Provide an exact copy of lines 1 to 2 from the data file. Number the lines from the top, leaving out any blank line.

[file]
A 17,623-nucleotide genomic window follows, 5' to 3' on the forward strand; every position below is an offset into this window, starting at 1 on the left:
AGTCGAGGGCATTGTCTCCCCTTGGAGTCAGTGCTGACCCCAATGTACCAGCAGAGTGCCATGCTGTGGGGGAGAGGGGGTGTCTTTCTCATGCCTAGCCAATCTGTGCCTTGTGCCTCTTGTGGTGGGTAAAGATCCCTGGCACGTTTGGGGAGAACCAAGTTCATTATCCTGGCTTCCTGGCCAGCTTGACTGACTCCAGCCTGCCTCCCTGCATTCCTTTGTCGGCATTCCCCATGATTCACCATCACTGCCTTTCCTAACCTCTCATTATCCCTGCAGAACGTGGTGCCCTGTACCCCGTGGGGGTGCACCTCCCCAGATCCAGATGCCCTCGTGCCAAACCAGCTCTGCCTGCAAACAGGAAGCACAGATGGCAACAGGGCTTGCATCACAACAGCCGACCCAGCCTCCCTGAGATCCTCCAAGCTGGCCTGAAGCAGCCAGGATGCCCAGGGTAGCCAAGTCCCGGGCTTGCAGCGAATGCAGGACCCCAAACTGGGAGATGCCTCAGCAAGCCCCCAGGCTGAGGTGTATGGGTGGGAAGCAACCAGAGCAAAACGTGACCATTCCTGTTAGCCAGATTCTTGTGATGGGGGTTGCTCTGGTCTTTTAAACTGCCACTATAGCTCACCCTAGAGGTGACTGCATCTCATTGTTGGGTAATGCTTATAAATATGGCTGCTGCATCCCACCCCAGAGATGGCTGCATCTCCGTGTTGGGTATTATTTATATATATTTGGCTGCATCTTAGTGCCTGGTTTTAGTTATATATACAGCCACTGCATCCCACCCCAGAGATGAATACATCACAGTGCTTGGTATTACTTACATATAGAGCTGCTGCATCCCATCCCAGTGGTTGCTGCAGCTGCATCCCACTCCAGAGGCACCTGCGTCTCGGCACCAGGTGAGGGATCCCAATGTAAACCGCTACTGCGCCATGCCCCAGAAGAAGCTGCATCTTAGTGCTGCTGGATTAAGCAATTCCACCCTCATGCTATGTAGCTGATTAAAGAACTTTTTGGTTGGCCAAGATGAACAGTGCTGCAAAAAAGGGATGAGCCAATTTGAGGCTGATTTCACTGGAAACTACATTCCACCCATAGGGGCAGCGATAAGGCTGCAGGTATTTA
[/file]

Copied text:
A 17,623-nucleotide genomic window follows, 5' to 3' on the forward strand; every position below is an offset into this window, starting at 1 on the left:
AGTCGAGGGCATTGTCTCCCCTTGGAGTCAGTGCTGACCCCAATGTACCAGCAGAGTGCCATGCTGTGGGGGAGAGGGGGTGTCTTTCTCATGCCTAGCCAATCTGTGCCTTGTGCCTCTTGTGGTGGGTAAAGATCCCTGGCACGTTTGGGGAGAACCAAGTTCATTATCCTGGCTTCCTGGCCAGCTTGACTGACTCCAGCCTGCCTCCCTGCATTCCTTTGTCGGCATTCCCCATGATTCACCATCACTGCCTTTCCTAACCTCTCATTATCCCTGCAGAACGTGGTGCCCTGTACCCCGTGGGGGTGCACCTCCCCAGATCCAGATGCCCTCGTGCCAAACCAGCTCTGCCTGCAAACAGGAAGCACAGATGGCAACAGGGCTTGCATCACAACAGCCGACCCAGCCTCCCTGAGATCCTCCAAGCTGGCCTGAAGCAGCCAGGATGCCCAGGGTAGCCAAGTCCCGGGCTTGCAGCGAATGCAGGACCCCAAACTGGGAGATGCCTCAGCAAGCCCCCAGGCTGAGGTGTATGGGTGGGAAGCAACCAGAGCAAAACGTGACCATTCCTGTTAGCCAGATTCTTGTGATGGGGGTTGCTCTGGTCTTTTAAACTGCCACTATAGCTCACCCTAGAGGTGACTGCATCTCATTGTTGGGTAATGCTTATAAATATGGCTGCTGCATCCCACCCCAGAGATGGCTGCATCTCCGTGTTGGGTATTATTTATATATATTTGGCTGCATCTTAGTGCCTGGTTTTAGTTATATATACAGCCACTGCATCCCACCCCAGAGATGAATACATCACAGTGCTTGGTATTACTTACATATAGAGCTGCTGCATCCCATCCCAGTGGTTGCTGCAGCTGCATCCCACTCCAGAGGCACCTGCGTCTCGGCACCAGGTGAGGGATCCCAATGTAAACCGCTACTGCGCCATGCCCCAGAAGAAGCTGCATCTTAGTGCTGCTGGATTAAGCAATTCCACCCTCATGCTATGTAGCTGATTAAAGAACTTTTTGGTTGGCCAAGATGAACAGTGCTGCAAAAAAGGGATGAGCCAATTTGAGGCTGATTTCACTGGAAACTACATTCCACCCATAGGGGCAGCGATAAGGCTGCAGGTATTTA